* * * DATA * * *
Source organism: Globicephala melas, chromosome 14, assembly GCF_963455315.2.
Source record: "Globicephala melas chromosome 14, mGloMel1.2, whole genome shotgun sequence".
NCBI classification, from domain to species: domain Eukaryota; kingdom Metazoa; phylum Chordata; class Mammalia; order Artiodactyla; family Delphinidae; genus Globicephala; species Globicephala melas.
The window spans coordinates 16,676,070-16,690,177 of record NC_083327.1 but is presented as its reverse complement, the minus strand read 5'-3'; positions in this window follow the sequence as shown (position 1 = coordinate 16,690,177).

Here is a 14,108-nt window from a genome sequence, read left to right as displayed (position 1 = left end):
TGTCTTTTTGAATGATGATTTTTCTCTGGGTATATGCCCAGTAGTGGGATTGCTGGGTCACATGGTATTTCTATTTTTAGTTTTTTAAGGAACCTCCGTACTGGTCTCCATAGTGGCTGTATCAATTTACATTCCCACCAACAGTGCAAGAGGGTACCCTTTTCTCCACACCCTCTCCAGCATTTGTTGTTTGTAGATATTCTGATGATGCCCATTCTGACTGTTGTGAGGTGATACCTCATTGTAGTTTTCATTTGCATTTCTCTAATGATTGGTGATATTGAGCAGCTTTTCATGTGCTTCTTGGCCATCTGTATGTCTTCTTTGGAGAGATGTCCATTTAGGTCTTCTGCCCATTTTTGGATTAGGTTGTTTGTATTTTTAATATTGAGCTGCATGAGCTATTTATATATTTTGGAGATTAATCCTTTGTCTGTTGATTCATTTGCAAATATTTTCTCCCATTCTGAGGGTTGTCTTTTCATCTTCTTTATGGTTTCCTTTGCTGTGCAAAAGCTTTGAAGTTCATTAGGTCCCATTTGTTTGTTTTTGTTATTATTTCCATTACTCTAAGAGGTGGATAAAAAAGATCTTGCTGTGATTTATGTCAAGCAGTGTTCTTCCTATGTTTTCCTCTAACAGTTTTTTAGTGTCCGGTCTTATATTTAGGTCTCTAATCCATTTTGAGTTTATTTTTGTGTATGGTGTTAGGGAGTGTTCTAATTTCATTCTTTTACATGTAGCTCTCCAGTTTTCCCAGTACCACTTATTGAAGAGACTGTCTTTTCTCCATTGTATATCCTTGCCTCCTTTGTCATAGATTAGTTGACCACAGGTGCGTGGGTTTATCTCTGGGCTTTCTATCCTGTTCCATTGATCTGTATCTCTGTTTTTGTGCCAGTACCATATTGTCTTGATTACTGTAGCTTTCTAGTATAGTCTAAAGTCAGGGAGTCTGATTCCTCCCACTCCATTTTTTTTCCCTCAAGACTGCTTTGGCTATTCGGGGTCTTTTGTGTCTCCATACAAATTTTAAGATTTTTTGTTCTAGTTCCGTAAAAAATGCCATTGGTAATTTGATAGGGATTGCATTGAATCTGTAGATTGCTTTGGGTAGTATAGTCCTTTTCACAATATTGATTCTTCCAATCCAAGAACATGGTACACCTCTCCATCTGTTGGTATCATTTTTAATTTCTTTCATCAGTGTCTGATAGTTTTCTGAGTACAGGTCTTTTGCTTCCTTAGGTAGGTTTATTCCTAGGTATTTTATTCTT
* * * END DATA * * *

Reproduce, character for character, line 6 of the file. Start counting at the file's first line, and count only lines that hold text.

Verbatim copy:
TGTCTTTTTGAATGATGATTTTTCTCTGGGTATATGCCCAGTAGTGGGATTGCTGGGTCACATGGTATTTCTATTTTTAGTTTTTTAAGGAACCTCCGTACTGGTCTCCATAGTGGCTGTATCAATTTACATTCCCACCAACAGTGCAAGAGGGTACCCTTTTCTCCACACCCTCTCCAGCATTTGTTGTTTGTAGATATTCTGATGATGCCCATTCTGACTGTTGTGAGGTGATACCTCATTGTAGTTTTCATTTGCATTTCTCTAATGATTGGTGATATTGAGCAGCTTTTCATGTGCTTCTTGGCCATCTGTATGTCTTCTTTGGAGAGATGTCCATTTAGGTCTTCTGCCCATTTTTGGATTAGGTTGTTTGTATTTTTAATATTGAGCTGCATGAGCTATTTATATATTTTGGAGATTAATCCTTTGTCTGTTGATTCATTTGCAAATATTTTCTCCCATTCTGAGGGTTGTCTTTTCATCTTCTTTATGGTTTCCTTTGCTGTGCAAAAGCTTTGAAGTTCATTAGGTCCCATTTGTTTGTTTTTGTTATTATTTCCATTACTCTAAGAGGTGGATAAAAAAGATCTTGCTGTGATTTATGTCAAGCAGTGTTCTTCCTATGTTTTCCTCTAACAGTTTTTTAGTGTCCGGTCTTATATTTAGGTCTCTAATCCATTTTGAGTTTATTTTTGTGTATGGTGTTAGGGAGTGTTCTAATTTCATTCTTTTACATGTAGCTCTCCAGTTTTCCCAGTACCACTTATTGAAGAGACTGTCTTTTCTCCATTGTATATCCTTGCCTCCTTTGTCATAGATTAGTTGACCACAGGTGCGTGGGTTTATCTCTGGGCTTTCTATCCTGTTCCATTGATCTGTATCTCTGTTTTTGTGCCAGTACCATATTGTCTTGATTACTGTAGCTTTCTAGTATAGTCTAAAGTCAGGGAGTCTGATTCCTCCCACTCCATTTTTTTTCCCTCAAGACTGCTTTGGCTATTCGGGGTCTTTTGTGTCTCCATACAAATTTTAAGATTTTTTGTTCTAGTTCCGTAAAAAATGCCATTGGTAATTTGATAGGGATTGCATTGAATCTGTAGATTGCTTTGGGTAGTATAGTCCTTTTCACAATATTGATTCTTCCAATCCAAGAACATGGTACACCTCTCCATCTGTTGGTATCATTTTTAATTTCTTTCATCAGTGTCTGATAGTTTTCTGAGTACAGGTCTTTTGCTTCCTTAGGTAGGTTTATTCCTAGGTATTTTATTCTT